Over the last 20 years, youth violence dropped precipitously (and unexpectedly) in California.
Law enforcement arrested minors 22,601 times for violent crimes in 1994. That arrest rate dropped 68 percent, to 7,291 arrests two decades later, in 2017.
In addition, a collective turning away from harshly punitive incarceration for kids, and a movement toward community-based diversion and services, have helped keep kids out of juvenile lockups. (But not all kids—racial disparities in the juvenile justice system have become increasingly worse.)
Thus, many once-overstuffed juvenile halls and camps in California are now operating at a fraction of capacity.
In 39 of the 43 counties that have juvenile lockups, the facilities are not even half full, according to an SF Chronicle investigative series called “Vanishing Violence.”
At the same time, the cost to lock up youth has soared in some counties, to as much as $500,000 annually for each kid, the SF Chron found. In Alameda County, in 2011, it cost $157,000 to lock up each juvenile for a year. By 2018, that number had jumped to $493,000. In Santa Clara, the 2011 rate–$187,000–more than tripled by 2018, hitting $514,000 per youth. Nevada County now spends $530,000 annually to lock up each kid.
In comparison, the state spends $11,500 per child, per year for K-12 schooling.
Local leaders in a number of counties have closed empty juvenile facilities, and adopted innovative alternatives to traditional detention, yet budgets have not changed to reflect the fact that fewer locked up youth should mean a considerable reduction in juvenile probation spending.
After all, community-based interventions and care cost a fraction of what states and local governments spend to incarcerate youth.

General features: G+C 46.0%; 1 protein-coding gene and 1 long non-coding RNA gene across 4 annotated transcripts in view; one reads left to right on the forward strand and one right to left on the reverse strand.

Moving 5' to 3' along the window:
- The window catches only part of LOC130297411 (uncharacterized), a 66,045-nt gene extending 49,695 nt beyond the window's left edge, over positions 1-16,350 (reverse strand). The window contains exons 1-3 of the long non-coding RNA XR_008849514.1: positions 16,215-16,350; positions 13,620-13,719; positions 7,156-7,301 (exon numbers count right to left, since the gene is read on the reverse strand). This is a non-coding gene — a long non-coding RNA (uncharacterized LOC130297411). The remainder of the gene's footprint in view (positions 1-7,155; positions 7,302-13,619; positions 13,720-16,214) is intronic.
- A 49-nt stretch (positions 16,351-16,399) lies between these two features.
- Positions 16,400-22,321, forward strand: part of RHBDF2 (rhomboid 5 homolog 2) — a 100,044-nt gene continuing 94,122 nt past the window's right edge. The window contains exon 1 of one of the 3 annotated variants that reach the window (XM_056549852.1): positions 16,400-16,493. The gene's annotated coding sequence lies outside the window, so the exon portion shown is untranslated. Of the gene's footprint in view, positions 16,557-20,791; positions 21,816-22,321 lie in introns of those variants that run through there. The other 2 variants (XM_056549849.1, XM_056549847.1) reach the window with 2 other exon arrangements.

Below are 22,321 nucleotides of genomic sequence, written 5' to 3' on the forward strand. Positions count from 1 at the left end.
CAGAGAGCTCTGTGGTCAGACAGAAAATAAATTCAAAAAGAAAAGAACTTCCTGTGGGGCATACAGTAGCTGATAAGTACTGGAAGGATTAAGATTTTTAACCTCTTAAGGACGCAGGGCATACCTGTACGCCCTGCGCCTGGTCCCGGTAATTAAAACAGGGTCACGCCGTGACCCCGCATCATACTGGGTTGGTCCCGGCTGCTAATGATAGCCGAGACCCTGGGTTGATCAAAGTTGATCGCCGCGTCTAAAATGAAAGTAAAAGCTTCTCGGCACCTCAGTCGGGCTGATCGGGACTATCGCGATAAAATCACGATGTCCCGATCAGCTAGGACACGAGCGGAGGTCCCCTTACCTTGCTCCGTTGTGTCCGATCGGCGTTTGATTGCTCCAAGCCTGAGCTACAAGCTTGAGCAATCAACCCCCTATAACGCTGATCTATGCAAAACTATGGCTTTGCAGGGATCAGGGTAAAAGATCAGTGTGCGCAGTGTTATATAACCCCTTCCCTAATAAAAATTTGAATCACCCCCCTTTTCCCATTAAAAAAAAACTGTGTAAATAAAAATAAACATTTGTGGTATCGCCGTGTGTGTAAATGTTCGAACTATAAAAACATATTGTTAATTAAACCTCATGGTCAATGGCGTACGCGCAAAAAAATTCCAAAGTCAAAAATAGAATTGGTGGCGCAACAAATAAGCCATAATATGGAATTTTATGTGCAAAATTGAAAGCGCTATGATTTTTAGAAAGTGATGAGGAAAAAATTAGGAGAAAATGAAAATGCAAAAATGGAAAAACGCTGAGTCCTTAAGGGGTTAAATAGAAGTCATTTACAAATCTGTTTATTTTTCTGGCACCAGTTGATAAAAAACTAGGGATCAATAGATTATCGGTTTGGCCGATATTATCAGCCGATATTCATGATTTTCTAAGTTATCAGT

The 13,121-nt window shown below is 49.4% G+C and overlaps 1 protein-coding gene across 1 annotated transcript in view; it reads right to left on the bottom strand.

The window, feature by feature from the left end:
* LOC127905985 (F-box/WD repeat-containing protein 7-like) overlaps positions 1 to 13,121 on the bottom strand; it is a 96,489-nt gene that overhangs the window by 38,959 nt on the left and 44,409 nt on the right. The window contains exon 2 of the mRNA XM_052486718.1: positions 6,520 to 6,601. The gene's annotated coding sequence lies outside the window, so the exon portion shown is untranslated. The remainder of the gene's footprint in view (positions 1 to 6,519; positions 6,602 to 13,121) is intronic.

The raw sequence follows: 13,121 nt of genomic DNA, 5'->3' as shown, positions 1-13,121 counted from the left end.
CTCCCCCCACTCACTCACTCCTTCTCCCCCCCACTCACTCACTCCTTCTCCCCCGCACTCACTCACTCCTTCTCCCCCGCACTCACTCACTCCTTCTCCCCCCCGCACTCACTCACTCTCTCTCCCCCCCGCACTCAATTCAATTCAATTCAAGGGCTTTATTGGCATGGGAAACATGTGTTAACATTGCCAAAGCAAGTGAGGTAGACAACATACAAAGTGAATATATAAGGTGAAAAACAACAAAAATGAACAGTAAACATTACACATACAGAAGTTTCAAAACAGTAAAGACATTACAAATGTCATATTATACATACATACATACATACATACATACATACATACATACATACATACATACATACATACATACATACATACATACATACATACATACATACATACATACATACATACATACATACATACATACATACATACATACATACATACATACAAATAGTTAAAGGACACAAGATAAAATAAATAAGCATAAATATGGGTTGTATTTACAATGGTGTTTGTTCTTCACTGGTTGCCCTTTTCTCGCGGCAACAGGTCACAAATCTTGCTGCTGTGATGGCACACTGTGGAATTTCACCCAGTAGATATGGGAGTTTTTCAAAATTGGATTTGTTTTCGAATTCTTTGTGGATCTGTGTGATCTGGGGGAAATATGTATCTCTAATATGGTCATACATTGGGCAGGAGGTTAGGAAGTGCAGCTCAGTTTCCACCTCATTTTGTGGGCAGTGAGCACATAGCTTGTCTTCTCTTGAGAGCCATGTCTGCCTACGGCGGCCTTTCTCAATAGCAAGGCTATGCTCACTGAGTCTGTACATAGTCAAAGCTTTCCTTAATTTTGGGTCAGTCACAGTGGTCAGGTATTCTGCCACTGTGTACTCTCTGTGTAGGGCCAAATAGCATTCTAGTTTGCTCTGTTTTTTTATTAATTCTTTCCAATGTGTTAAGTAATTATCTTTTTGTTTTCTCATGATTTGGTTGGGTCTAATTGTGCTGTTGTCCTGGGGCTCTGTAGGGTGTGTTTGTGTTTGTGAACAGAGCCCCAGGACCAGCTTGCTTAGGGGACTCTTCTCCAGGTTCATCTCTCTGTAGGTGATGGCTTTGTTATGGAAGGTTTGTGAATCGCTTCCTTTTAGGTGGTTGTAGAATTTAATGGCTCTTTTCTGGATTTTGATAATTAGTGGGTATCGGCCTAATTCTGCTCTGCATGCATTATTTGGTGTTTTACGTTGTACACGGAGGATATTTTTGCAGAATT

A new report from the Urban Institute offers guidance for local jurisdictions on how to repurpose juvenile detention facilities, as well as how to “capture and redirect” savings from reduced reliance on incarceration, while maximizing state and federal funding streams to create a “continuum of care” for youth and families in their own communities.
“Communities across the country are increasingly embracing community-based strategies to prevent and address harmful youth behaviors and looking for ways to fund them,” said Dr. Samantha Harvell, one of the report’s authors at the Urban Institute. “This report offers a menu of options that jurisdictions have used to fund community-based public safety solutions and covers a range of innovative ideas, from redirecting savings from youth prison reduction to levying a new tax.”
The ideal continuum of care, according to the report, includes crisis services, access to physical and mental health care, victims’ services, violence prevention programs, substance use treatment, educational and vocational supports, mentoring, therapy, and parenting and life skills classes, among other strategies.
The report highlights California’s Youth Justice Reinvestment Fund, started in 2018, to improve outcomes for juvenile justice system-involved youth through trauma-informed diversion and community-based services. A first batch of $37.3 million will be awarded to local governments to launch “evidence-based, trauma-informed, culturally relevant, and developmentally appropriate diversion programs in underserved communities with high rates of juvenile arrests and high rates of racial/ethnic disproportionality within those juvenile arrests.”
Savings realized through this system can also be reinvested, funding more community programs, and creating a self-sustained funding stream.